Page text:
The World Of Oblivion | Jackson Free Press | Jackson, MS

The World Of Oblivion

Platform: Xbox360 | PC

A new age has arrived. It was bound to happen at some point. Yesterday's dreams of the next generation have become a reality. It wasn't abrupt, but gradual, over a period of time technology developed. New games and systems came out, each with better graphics and more advanced features than the last. But when it really hit me, when I was really aware that the next generation was here, it was on March 20. The day "Oblivion" came out. The greatness of "Oblivion" isn't really a surprise. Since the success of "Morrowind," the previous installment in the "Elder Scrolls" series, people have been eagerly awaiting what came next.

The game takes place in Cyrodiil, the Imperial province where the Emperor Uriel Septim, an important but rarely seen character in the entire series, has his throne. You take the time to create a character, a game in itself considering the amount of customization offered, and then you're instantly thrust into the epic story. The game begins with your created citizen rotting in prison, for unknown reasons. But shortly after you awake, the Emperor himself enters your cell while running from assassins. You use his unexpected presence to make your escape, and from there you become a key player in a plot so convoluted it could mean the end of the world. But what's amazing about the game, what really sets it apart from all others is that you don't have to follow your destiny. You have the choice to follow the duties you're given, or shirk them and run. The main quest is completely optional.

The artificial intelligence in the game is really great. You can only expect so much from an NPC when there are several hundred in the entire game, but each in "Oblivion" is like a miniature character. They all have schedules like any human. Some wake up, eat and then leave their house, buy things at the market or visit friends, before they come home and spend time with family. Others keep to themselves, staying inside unless they have to leave. Many are too poor to even have homes. Differences like these create a deep and believable world, and make for a very immersive game.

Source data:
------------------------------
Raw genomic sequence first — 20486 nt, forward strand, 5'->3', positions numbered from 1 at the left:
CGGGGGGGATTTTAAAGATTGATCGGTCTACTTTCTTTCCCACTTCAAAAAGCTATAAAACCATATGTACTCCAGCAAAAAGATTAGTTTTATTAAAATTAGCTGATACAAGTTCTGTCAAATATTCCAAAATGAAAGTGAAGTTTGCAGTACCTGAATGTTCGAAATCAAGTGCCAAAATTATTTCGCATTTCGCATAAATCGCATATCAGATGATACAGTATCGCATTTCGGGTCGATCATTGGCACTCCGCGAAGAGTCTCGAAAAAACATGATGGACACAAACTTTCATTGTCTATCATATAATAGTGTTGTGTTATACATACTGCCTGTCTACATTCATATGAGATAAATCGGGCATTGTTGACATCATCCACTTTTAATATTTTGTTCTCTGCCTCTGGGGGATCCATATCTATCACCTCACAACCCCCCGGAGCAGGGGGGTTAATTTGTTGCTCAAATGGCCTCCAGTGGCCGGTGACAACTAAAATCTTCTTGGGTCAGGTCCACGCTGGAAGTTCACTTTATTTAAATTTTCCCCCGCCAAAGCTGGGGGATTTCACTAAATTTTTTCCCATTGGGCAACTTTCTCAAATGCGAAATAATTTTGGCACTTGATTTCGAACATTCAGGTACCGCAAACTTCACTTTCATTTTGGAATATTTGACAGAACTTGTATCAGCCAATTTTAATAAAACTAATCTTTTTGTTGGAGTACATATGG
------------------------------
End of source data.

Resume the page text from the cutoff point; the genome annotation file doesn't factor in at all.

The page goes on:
Combat has been seriously improved since the last installment. One of the main gripes with the previous Elder Scrolls game, "Morrowind," was that the battle was a crude hack n' slash. In "Oblivion," blocking causes both fighters to recoil, and with the new physics engine, enemies and players alike respond to damage. Killing an enemy causes more than a simple death animation—they go tumbling backwards, or drop to their knees. The ragdoll physics display some brutal fatalities.

The skill system is revamped and better than ever. Just like in "Morrowind," skills range from alchemy to light armor to sneaking and lockpicking, and the characters gets better, not through experience gained in combat, but through practical application of skills or training specialists hidden across the world. Skills now have ranks, and when you gain enough points, you move up a rank and gain a perk. For example, mastering acrobatics allows you to jump on water, while mastering sneak allows your sneak attacks to completely ignore enemy armor.

You'll need to give me a minute to invent a new word for how insane the graphics are. Calling the environment realistic is like calling World War II 'a little skirmish.' On normal settings it's one of the prettiest games ever, on high settings it's hard to discern from reality. The characters and their expressions are varied and well crafted. Everything you equip shows up on your character, everything you see can be manipulated or effected. In a way, "Oblivion" has a sort of practical beauty. Sure, it's all amazing and wonderful, but none of it is eye-candy. Oh, and I thought of that word. Awesometacular. The graphics are awesometacular.

The sound, though excellent, is my only complaint about the game. There just weren't enough voice actors. A few different people were used for each race, which can become annoying. Nevertheless, all lines in the game are voiced, so there's hardly room to complain. The ambient noise and music is a big step up from "Morrowind."

There is massive replayability, because each game lasts forever. Often, games like "Black & White" or "Grand Theft Auto" are called "sandboxes." You're given an area where you can do whatever you want. I think "Oblivion" is more of a playground. You can play in the sandbox if you want, or you can step right over those little wooden walls to enjoy all the other features.

"Oblivion" is what all game designers strive for: A good idea executed perfectly to become a game that will go down in history. It doesn't happen often, but when it does, it's a thing of beauty. Buy "Oblivion" today. You won't regret it.

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